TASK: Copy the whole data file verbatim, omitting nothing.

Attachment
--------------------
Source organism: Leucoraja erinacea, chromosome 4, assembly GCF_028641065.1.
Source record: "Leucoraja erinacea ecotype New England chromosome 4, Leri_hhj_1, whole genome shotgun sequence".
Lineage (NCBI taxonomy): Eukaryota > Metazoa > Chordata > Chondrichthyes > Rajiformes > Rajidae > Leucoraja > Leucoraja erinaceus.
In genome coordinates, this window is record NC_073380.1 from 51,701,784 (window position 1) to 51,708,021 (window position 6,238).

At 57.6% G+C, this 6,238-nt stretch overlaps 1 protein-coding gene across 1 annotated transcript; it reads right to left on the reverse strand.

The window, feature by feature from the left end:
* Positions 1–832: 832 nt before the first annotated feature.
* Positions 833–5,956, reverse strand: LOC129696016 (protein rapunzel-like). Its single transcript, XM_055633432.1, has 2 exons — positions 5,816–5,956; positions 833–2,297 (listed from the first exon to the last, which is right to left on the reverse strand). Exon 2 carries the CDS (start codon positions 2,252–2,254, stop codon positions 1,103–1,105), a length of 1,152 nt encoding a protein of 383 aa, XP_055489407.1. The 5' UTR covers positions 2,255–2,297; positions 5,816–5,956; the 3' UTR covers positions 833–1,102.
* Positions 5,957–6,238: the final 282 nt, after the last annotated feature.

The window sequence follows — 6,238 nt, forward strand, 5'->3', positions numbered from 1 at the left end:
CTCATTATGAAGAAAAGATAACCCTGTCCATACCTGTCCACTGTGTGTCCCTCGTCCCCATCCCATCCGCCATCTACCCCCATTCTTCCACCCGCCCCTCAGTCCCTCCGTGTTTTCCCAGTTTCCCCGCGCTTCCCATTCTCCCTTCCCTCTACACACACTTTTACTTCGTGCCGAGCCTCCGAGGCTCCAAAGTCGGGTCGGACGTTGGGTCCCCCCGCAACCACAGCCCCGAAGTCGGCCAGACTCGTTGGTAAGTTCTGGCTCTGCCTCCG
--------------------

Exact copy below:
Source organism: Leucoraja erinacea, chromosome 4, assembly GCF_028641065.1.
Source record: "Leucoraja erinacea ecotype New England chromosome 4, Leri_hhj_1, whole genome shotgun sequence".
Lineage (NCBI taxonomy): Eukaryota > Metazoa > Chordata > Chondrichthyes > Rajiformes > Rajidae > Leucoraja > Leucoraja erinaceus.
In genome coordinates, this window is record NC_073380.1 from 51,701,784 (window position 1) to 51,708,021 (window position 6,238).

At 57.6% G+C, this 6,238-nt stretch overlaps 1 protein-coding gene across 1 annotated transcript; it reads right to left on the reverse strand.

The window, feature by feature from the left end:
* Positions 1–832: 832 nt before the first annotated feature.
* Positions 833–5,956, reverse strand: LOC129696016 (protein rapunzel-like). Its single transcript, XM_055633432.1, has 2 exons — positions 5,816–5,956; positions 833–2,297 (listed from the first exon to the last, which is right to left on the reverse strand). Exon 2 carries the CDS (start codon positions 2,252–2,254, stop codon positions 1,103–1,105), a length of 1,152 nt encoding a protein of 383 aa, XP_055489407.1. The 5' UTR covers positions 2,255–2,297; positions 5,816–5,956; the 3' UTR covers positions 833–1,102.
* Positions 5,957–6,238: the final 282 nt, after the last annotated feature.

The window sequence follows — 6,238 nt, forward strand, 5'->3', positions numbered from 1 at the left end:
CTCATTATGAAGAAAAGATAACCCTGTCCATACCTGTCCACTGTGTGTCCCTCGTCCCCATCCCATCCGCCATCTACCCCCATTCTTCCACCCGCCCCTCAGTCCCTCCGTGTTTTCCCAGTTTCCCCGCGCTTCCCATTCTCCCTTCCCTCTACACACACTTTTACTTCGTGCCGAGCCTCCGAGGCTCCAAAGTCGGGTCGGACGTTGGGTCCCCCCGCAACCACAGCCCCGAAGTCGGCCAGACTCGTTGGTAAGTTCTGGCTCTGCCTCCG